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the absences of disease or infirmity.” Approaches to health Medical model – focuses on absence of disease. Assumptions: a. b. c. d. there must be observable, objective signs of disease only physicians can diagnose disease. It is solely a physiological phenomenon. It is appropriate to focus on nonhealth as opposed to health.
Critics: Too mechanistic, treat patients like machines. Doctors cannot and should not try to diagnose or treat unobservable conditions – cannot be identified/tested. Excludes how patient feels. Sociocultural model – focuses on the capacity to functions socially (patient in the center) a. Social performance and functioning are primary importance. b. Health is relative depending on one’s role and its requirements c. Nonperformance of one’s role is deviant; therefore, being unhealthy is deviant (and socially sanctionable or punishable). Critics: people with chronically disease but socially active is healthy. Doctors define a set of conditions as healthy and not other set. Those who claim to be sick but not recognized as sick are subjected to social disapproval and sanction. Disregard the presence or absence of disease (focus on how the patient act). Stress model – focuses on a general feelings of well-being. (The importance of feeling is central to this approach). a. Well-being depends on the situational context, which can only be determined by an individual’s own view of the situation; that is ultimately establishes whether the person experiences stress and whether that experience will have detrimental health effects. Critics: Measure not well developed to measure stress level - not objective. No single instrument to measure feeling. Nothing like blood test. Focuses on the whole person, but does not point out who is sick and what kinds of treatments are needed. Morbidity and Mortality – the non-health indicators. Measure these to understand health. Non-health are easier to measure.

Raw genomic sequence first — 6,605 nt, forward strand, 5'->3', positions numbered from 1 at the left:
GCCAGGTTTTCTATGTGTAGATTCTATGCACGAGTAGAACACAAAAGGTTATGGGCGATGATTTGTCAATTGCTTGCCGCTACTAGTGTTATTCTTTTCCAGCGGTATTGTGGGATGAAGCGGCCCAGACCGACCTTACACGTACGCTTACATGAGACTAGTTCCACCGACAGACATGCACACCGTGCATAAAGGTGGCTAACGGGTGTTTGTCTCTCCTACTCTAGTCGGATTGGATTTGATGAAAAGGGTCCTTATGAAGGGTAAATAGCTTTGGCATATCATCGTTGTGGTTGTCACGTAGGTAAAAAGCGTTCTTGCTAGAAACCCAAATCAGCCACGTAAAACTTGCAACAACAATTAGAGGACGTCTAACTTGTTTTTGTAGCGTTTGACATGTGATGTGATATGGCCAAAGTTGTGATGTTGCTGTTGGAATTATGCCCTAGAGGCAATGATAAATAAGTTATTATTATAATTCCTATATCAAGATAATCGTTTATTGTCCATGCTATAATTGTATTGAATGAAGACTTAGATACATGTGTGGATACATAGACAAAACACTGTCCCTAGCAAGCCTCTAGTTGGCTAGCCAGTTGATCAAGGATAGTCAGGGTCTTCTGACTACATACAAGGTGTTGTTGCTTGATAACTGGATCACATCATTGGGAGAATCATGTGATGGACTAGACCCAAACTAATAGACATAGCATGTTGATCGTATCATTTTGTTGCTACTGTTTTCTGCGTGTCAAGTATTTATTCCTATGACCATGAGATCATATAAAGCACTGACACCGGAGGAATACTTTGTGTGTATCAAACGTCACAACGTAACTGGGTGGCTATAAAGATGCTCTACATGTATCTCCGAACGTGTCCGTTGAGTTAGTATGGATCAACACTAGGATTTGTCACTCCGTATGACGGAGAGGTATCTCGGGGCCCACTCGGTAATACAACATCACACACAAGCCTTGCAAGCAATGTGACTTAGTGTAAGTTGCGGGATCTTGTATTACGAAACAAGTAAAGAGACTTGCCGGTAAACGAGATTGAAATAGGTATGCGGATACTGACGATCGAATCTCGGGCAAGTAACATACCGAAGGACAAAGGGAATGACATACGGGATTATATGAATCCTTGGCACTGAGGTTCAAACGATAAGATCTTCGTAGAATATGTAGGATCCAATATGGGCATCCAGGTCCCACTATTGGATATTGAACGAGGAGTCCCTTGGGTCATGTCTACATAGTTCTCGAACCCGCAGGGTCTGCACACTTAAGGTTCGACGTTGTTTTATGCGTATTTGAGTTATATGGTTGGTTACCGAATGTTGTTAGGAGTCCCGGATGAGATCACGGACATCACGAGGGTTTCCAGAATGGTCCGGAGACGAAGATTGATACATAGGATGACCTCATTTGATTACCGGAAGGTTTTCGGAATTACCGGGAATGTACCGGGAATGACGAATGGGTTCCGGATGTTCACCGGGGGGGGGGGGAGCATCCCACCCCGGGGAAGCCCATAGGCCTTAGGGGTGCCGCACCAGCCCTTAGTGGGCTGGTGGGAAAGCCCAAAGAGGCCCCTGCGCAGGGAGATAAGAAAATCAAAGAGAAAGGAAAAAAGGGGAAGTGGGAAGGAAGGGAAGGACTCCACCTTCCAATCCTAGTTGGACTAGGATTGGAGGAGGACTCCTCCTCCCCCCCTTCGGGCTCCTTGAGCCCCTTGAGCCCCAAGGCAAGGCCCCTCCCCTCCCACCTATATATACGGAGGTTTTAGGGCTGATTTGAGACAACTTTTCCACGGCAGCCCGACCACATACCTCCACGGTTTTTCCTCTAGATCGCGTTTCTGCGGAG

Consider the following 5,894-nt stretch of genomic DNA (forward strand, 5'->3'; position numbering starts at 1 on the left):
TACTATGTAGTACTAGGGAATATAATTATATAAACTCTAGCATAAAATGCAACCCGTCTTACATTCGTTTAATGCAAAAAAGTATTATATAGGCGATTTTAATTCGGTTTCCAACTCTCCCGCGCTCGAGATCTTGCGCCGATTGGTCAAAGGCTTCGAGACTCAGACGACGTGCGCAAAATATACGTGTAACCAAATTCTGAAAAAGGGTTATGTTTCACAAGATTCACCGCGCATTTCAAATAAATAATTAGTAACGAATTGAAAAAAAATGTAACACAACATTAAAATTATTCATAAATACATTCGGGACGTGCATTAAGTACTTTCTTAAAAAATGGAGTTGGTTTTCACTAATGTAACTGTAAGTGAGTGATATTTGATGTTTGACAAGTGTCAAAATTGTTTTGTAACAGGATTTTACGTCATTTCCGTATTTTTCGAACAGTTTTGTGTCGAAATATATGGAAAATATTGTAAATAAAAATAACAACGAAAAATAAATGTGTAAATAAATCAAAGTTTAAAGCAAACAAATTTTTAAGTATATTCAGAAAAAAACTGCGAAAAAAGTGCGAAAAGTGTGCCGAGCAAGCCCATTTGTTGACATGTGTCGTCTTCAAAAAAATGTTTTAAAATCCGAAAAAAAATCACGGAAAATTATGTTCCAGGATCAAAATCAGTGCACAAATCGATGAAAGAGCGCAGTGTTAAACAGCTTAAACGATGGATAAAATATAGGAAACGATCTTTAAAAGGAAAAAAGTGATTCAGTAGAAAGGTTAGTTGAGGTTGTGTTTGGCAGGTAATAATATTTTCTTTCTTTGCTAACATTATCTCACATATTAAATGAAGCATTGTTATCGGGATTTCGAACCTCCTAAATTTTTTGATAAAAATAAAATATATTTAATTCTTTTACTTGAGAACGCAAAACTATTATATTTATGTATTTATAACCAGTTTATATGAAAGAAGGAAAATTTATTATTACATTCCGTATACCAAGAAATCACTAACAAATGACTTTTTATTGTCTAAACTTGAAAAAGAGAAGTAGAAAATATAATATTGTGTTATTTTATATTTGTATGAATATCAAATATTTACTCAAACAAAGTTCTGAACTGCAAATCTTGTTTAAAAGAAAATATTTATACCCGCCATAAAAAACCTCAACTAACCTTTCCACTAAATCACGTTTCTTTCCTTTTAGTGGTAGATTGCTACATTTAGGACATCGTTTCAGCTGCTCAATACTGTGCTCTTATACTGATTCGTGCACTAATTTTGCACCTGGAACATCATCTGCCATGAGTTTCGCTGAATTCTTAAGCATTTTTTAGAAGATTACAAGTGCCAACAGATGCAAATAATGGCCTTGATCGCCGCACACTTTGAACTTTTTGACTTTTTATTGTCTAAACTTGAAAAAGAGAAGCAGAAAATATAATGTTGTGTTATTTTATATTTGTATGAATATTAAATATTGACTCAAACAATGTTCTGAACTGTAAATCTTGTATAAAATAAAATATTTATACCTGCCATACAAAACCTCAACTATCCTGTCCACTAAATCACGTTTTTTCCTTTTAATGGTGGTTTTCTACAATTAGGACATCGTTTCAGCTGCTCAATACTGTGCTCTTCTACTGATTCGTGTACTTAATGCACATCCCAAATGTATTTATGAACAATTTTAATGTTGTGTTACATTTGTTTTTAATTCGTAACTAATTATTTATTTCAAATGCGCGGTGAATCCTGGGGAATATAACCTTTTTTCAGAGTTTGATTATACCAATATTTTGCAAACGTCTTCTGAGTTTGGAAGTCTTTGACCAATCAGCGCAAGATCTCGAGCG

Mortality – usually measured with death certificate. Morbidity – nonhealth side of the coin that raises all the same issues that we encountered in trying to define health. Count person with disease, but what do you do with those who do not know they have a disease, or those who deny the disease (e.g., HIV/AIDS) Self-assessed health – use more often now than before. Life expectancy – indicator of health of large group of people. Years of Potential Life Lost (YPLL) – sum of number of years “lost” when people die before a given year, and it reflects the expected life span for the whole population or specific portion of a population. YPLL is calculated as the difference between the actual age of death and some specific, expected age of death, for example, seventy-five. The number of years lost by whole categories of people is summed to capture the impact of premature death on specific populations. Infant mortality – “how well a society cares for its most vulnerable member is generally regarded as the best indicator of a society’s ability to care for all of its members” (25). Data – mortality – death certificate Morbidity – Method 1: Health Records Survey - initiated in 1962. Records of hospital visits. Problems with this data: not representative of general pop. Method 2: National Health and Nutritional Examination Survey (NHANES) (formerly the Health Examination Survey established in 1961) – Three repots: NHANES I, II, and III – covering 1971-1974, 1976-1980, and 1988-1994. Method 3: The National Health Interview Survey (NHIS) – established in 1957 and redesigned in 1997. Collects info on all household members in the population in the “family core” portion. In another section, the “child core” portion, an adult reports info on a randomly selected child under 18. Collects data on health conditions, health related behaviors, and health seeking experiences. Health care coverage (insurance) and weather respondents have had difficulty getting care. These two questions address the family’s level of access to care.
John snow – contaminated water source of cholera in London in 18th century.